So there you have it, a guide to what you can learn by playing dating simulations! If you ignore every lesson that they teach you, you may just have a shot at getting a date. And also of being a socially acceptable human being. I personally blame these games for the fact that Otaku are often single. When you have this kind of information as your primary source of knowledge about love, you aren’t going to get very far. But if the real world is just too tough, what better way to spend an evening than pouring yourself a glass of red wine, turning on your Playstation, and going on a date with your girlfriend…
Rilakkuma is a cute but utterly baffling mascot. His name means is a combination of the Japanese words for relax and bear, and that is all that he essentially does. He is a bear and he sleeps all the time. Like most of Japan I do find this character very charming, but he is also the embodiment of just how ridiculous the Japanese mascot phenomenon is. He does absolutely bloody well nothing but laze around all day looking cute. Try to prod him into doing something entertaining and the biggest response you will get would be the flicker of an ear. But Rilakkuma does kind of work in the sometimes stressful and work-centric lifestyle of Japan. People need a role model to help them relax, and Rilakkuma is just about the best relaxer the world has ever seen. I hardly think, though, that he would perform the same noble image as well in another country. After all, if Cookie Monster has been asked to eat cookies in moderation for fear of how he may influence kids, then Rilakkuma is the poster child of the obese and sloth-like. Buy the t-shirt, buy the key rings, buy the stuffed animals by all means, but if anyone asks you what it is or why you like it you only have the words ‘relaxing’ and ‘bear’ as your two descriptors. Oh and as a final note Rilakkuma often wears bear costumes. Weird I know. Whether these bear costumes are made from cloth or real bear skin has never been established.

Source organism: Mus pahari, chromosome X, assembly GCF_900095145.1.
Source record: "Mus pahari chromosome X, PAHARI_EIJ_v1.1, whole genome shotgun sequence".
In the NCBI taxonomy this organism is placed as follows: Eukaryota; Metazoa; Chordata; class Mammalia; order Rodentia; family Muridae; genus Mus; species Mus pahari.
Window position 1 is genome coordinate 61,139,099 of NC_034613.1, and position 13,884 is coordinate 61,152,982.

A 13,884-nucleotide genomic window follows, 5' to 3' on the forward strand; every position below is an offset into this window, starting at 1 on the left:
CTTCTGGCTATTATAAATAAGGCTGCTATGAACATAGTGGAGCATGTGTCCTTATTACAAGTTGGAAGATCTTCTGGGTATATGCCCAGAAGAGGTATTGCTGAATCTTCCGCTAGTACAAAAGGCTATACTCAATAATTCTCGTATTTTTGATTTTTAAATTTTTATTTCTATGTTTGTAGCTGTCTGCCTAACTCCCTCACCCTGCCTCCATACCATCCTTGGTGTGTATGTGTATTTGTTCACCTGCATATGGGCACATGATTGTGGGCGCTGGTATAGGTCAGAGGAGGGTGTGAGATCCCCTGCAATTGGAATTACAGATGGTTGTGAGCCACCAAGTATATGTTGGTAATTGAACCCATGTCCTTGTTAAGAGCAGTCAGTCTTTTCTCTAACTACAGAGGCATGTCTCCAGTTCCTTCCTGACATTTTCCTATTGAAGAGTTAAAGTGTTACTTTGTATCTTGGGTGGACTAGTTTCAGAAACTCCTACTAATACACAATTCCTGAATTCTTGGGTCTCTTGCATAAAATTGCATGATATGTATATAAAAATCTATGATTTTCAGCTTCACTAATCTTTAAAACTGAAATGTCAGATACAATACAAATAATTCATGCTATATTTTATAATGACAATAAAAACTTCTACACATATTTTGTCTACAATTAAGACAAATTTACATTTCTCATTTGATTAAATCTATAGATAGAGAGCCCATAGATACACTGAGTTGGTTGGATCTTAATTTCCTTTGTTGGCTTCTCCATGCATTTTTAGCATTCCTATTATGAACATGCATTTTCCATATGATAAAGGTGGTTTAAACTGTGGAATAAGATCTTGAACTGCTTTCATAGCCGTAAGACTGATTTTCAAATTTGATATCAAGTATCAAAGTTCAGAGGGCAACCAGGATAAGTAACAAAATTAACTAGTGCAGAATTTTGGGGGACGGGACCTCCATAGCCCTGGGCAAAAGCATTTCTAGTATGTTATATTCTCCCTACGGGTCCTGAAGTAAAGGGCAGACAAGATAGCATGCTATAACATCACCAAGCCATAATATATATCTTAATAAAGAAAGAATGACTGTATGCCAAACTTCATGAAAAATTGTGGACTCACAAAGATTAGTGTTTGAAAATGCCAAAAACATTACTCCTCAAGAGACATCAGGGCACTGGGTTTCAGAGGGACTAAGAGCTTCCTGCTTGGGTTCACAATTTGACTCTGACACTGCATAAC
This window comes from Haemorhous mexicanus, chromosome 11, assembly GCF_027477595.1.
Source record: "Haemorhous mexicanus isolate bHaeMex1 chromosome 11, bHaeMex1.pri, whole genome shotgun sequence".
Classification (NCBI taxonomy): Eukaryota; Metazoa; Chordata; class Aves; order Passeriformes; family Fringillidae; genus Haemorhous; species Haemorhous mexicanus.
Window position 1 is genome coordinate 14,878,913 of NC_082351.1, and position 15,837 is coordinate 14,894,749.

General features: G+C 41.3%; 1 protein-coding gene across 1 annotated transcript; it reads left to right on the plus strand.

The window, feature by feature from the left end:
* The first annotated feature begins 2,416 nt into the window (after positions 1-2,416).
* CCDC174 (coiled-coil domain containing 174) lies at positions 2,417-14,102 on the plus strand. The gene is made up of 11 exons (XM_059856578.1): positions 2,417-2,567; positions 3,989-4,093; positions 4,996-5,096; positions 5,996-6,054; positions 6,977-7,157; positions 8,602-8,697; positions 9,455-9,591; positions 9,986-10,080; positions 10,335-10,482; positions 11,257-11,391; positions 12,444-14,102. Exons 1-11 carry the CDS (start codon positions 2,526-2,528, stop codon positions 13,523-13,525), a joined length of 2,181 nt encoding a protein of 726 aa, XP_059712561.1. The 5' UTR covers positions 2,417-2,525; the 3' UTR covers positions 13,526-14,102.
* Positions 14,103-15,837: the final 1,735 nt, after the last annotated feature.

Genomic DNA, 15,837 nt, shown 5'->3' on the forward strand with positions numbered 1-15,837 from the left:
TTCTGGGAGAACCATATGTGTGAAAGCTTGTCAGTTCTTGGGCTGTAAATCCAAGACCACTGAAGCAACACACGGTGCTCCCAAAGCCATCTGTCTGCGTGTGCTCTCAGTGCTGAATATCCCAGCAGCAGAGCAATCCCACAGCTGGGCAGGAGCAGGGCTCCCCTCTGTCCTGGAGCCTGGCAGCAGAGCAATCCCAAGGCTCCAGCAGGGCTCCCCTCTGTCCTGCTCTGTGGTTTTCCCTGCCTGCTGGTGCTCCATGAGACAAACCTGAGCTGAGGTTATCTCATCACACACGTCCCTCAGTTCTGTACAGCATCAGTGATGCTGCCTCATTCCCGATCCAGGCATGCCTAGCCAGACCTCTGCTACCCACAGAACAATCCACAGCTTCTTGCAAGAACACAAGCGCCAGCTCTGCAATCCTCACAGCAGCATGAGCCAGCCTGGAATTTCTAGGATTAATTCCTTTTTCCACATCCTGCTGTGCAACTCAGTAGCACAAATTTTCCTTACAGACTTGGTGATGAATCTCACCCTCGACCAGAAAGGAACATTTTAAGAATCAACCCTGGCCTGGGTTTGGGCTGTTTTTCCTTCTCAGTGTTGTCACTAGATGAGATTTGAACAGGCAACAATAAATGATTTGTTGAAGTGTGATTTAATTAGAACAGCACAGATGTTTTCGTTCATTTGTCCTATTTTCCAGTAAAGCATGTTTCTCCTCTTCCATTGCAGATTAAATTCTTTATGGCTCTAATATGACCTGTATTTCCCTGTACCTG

Go ahead, milk it. You know you want to
Why is it that we would consider doing a dull and repetitive task in a video game when we would never consider doing it in real life? Well Natsume is hoping that you never consider this question. For years Harvest Moon has been a very popular franchise for them, and well in the game you are a farmer. No, not a machine gun toting redneck farmer who is defending his property from hordes of alien invaders, just a farmer. You prepare the soil, clear the fields of debris, plant your crops and then meticulously water them every day. If you have livestock, you will be feeding them, collecting eggs from the chickens and milk from the cows. I can assure you from first hand experience that the game mechanics are utterly devoid of thrills; there are no deft combinations of button pushes required to milk a cow. And yet I and many others find it enthralling. There are scores of reasons as to why this is true (escapism/ passion for the countryside/ strange compulsion to breed chickens) but in the end I guess that if you are going to have to clean out a chicken coop it’s distinctly a less arduous task to do it virtually. And less smelly too.Cool looking protagonist? Check. Sexy girl? Check. Lightsaber? Check. Moving lawns? No, for some reason that didn't go on the boxart.